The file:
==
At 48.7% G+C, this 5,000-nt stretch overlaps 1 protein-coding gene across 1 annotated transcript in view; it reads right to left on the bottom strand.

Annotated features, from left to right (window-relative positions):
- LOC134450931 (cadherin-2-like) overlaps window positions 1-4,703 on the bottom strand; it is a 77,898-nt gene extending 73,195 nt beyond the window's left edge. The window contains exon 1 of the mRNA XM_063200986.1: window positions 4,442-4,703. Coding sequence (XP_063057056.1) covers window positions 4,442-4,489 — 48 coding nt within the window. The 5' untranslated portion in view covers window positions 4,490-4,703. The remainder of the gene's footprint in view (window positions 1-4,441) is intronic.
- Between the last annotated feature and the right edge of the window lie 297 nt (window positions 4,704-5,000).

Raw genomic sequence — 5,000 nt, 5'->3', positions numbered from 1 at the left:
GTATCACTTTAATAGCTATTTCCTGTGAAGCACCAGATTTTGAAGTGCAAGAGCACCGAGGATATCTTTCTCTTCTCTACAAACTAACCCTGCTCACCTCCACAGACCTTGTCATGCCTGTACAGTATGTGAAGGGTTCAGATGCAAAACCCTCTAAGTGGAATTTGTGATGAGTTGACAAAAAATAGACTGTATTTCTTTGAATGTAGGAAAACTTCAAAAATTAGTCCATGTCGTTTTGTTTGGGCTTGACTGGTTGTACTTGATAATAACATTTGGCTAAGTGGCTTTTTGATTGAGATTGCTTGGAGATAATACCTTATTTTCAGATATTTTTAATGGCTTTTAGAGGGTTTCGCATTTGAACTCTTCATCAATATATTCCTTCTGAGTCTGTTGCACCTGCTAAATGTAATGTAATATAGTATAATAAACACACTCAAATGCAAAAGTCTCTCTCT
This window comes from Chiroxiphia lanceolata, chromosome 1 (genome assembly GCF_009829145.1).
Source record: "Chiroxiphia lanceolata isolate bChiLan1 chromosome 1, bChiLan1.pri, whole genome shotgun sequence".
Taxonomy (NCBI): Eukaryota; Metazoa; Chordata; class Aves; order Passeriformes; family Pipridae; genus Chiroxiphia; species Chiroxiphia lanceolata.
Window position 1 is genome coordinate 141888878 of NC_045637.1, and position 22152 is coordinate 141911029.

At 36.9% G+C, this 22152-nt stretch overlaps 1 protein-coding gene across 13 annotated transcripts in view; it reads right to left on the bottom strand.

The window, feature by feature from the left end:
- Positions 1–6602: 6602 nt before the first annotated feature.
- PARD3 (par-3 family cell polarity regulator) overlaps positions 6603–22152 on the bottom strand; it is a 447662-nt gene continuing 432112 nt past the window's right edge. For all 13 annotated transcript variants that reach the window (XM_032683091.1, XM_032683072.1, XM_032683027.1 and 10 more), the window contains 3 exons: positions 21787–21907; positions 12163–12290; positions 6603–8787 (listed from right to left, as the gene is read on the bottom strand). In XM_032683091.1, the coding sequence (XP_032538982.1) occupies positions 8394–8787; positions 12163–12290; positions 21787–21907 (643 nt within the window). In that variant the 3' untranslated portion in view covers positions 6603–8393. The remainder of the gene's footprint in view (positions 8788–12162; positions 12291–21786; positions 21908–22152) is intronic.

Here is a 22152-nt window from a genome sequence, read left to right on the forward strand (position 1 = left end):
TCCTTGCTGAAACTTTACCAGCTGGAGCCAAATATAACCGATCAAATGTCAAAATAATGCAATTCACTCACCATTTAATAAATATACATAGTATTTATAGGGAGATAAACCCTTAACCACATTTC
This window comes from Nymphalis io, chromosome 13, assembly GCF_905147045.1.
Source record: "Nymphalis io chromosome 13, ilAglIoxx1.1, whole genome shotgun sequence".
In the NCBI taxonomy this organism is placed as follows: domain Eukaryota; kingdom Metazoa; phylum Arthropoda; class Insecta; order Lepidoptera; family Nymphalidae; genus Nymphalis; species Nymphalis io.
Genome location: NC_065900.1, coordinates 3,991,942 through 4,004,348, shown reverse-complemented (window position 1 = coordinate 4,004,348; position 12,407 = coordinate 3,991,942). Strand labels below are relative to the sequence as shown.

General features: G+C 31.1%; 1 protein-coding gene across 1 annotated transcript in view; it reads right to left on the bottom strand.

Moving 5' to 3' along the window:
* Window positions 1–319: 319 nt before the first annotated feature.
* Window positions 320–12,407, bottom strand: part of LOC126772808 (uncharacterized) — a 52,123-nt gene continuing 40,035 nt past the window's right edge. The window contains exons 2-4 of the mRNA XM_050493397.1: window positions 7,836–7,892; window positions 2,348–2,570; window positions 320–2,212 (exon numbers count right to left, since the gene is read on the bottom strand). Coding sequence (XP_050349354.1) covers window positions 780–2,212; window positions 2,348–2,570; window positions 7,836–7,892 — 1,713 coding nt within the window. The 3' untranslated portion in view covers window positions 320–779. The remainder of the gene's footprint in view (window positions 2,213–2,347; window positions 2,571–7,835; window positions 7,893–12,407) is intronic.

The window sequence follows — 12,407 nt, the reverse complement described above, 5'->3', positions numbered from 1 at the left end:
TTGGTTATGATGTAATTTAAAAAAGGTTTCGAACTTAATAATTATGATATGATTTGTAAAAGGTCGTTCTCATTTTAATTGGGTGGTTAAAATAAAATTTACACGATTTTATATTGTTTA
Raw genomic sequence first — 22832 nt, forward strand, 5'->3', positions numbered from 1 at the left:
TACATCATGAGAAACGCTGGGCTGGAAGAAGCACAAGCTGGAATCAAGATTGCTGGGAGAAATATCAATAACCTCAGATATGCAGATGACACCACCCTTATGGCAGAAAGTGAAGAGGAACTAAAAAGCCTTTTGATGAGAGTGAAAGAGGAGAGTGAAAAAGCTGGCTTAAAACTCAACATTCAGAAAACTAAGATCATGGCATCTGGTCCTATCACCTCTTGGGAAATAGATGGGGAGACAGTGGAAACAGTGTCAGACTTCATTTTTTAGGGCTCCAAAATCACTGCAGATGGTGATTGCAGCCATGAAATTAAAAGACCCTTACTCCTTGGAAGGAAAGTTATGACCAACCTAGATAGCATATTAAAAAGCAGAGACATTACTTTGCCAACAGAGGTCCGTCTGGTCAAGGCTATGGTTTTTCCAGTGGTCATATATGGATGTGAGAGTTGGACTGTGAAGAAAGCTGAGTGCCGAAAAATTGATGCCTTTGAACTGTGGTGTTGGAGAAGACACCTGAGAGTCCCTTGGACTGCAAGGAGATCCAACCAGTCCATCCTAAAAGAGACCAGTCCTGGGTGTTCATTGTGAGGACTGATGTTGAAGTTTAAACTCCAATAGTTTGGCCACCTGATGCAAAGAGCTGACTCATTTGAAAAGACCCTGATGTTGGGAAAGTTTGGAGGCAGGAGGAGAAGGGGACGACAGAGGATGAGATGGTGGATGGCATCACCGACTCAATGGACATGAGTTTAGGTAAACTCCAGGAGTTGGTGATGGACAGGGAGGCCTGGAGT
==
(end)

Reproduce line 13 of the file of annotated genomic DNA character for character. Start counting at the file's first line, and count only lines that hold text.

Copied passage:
- Positions 1–6602: 6602 nt before the first annotated feature.